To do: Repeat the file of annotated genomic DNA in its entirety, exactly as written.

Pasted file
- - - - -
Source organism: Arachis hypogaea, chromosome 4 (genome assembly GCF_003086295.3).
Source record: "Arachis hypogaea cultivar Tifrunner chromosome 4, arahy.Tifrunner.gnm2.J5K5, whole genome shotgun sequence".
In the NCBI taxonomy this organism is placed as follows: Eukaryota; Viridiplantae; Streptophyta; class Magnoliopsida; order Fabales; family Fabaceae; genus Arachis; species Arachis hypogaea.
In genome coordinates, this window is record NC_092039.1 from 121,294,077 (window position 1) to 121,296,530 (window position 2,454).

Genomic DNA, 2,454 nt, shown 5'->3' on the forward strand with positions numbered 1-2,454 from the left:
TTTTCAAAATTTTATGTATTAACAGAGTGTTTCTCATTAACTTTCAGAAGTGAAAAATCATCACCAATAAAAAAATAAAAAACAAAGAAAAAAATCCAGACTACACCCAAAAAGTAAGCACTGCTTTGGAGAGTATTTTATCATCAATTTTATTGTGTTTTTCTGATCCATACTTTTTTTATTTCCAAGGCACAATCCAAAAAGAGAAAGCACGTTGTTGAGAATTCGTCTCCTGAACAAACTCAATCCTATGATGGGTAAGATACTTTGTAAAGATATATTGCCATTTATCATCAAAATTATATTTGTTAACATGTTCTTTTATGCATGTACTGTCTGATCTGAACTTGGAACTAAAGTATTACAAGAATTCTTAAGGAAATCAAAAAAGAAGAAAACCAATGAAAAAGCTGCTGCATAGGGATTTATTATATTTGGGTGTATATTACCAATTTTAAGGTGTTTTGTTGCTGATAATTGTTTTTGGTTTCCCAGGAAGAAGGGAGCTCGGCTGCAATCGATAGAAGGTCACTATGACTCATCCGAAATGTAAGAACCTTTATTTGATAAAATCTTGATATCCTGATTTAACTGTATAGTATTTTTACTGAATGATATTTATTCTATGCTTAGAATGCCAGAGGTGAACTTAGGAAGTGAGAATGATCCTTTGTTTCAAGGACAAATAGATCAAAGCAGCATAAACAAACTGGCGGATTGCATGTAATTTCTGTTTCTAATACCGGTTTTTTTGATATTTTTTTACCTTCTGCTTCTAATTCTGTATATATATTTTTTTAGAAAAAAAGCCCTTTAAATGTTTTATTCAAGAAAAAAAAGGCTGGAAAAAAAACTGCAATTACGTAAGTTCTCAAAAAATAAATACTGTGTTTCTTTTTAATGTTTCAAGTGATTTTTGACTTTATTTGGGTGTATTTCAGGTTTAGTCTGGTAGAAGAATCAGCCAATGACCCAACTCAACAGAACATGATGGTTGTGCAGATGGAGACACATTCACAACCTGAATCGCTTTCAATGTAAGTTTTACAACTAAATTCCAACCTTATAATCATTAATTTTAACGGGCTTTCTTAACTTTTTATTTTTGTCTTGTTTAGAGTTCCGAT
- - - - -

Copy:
Source organism: Arachis hypogaea, chromosome 4 (genome assembly GCF_003086295.3).
Source record: "Arachis hypogaea cultivar Tifrunner chromosome 4, arahy.Tifrunner.gnm2.J5K5, whole genome shotgun sequence".
In the NCBI taxonomy this organism is placed as follows: Eukaryota; Viridiplantae; Streptophyta; class Magnoliopsida; order Fabales; family Fabaceae; genus Arachis; species Arachis hypogaea.
In genome coordinates, this window is record NC_092039.1 from 121,294,077 (window position 1) to 121,296,530 (window position 2,454).

Genomic DNA, 2,454 nt, shown 5'->3' on the forward strand with positions numbered 1-2,454 from the left:
TTTTCAAAATTTTATGTATTAACAGAGTGTTTCTCATTAACTTTCAGAAGTGAAAAATCATCACCAATAAAAAAATAAAAAACAAAGAAAAAAATCCAGACTACACCCAAAAAGTAAGCACTGCTTTGGAGAGTATTTTATCATCAATTTTATTGTGTTTTTCTGATCCATACTTTTTTTATTTCCAAGGCACAATCCAAAAAGAGAAAGCACGTTGTTGAGAATTCGTCTCCTGAACAAACTCAATCCTATGATGGGTAAGATACTTTGTAAAGATATATTGCCATTTATCATCAAAATTATATTTGTTAACATGTTCTTTTATGCATGTACTGTCTGATCTGAACTTGGAACTAAAGTATTACAAGAATTCTTAAGGAAATCAAAAAAGAAGAAAACCAATGAAAAAGCTGCTGCATAGGGATTTATTATATTTGGGTGTATATTACCAATTTTAAGGTGTTTTGTTGCTGATAATTGTTTTTGGTTTCCCAGGAAGAAGGGAGCTCGGCTGCAATCGATAGAAGGTCACTATGACTCATCCGAAATGTAAGAACCTTTATTTGATAAAATCTTGATATCCTGATTTAACTGTATAGTATTTTTACTGAATGATATTTATTCTATGCTTAGAATGCCAGAGGTGAACTTAGGAAGTGAGAATGATCCTTTGTTTCAAGGACAAATAGATCAAAGCAGCATAAACAAACTGGCGGATTGCATGTAATTTCTGTTTCTAATACCGGTTTTTTTGATATTTTTTTACCTTCTGCTTCTAATTCTGTATATATATTTTTTTAGAAAAAAAGCCCTTTAAATGTTTTATTCAAGAAAAAAAAGGCTGGAAAAAAAACTGCAATTACGTAAGTTCTCAAAAAATAAATACTGTGTTTCTTTTTAATGTTTCAAGTGATTTTTGACTTTATTTGGGTGTATTTCAGGTTTAGTCTGGTAGAAGAATCAGCCAATGACCCAACTCAACAGAACATGATGGTTGTGCAGATGGAGACACATTCACAACCTGAATCGCTTTCAATGTAAGTTTTACAACTAAATTCCAACCTTATAATCATTAATTTTAACGGGCTTTCTTAACTTTTTATTTTTGTCTTGTTTAGAGTTCCGAT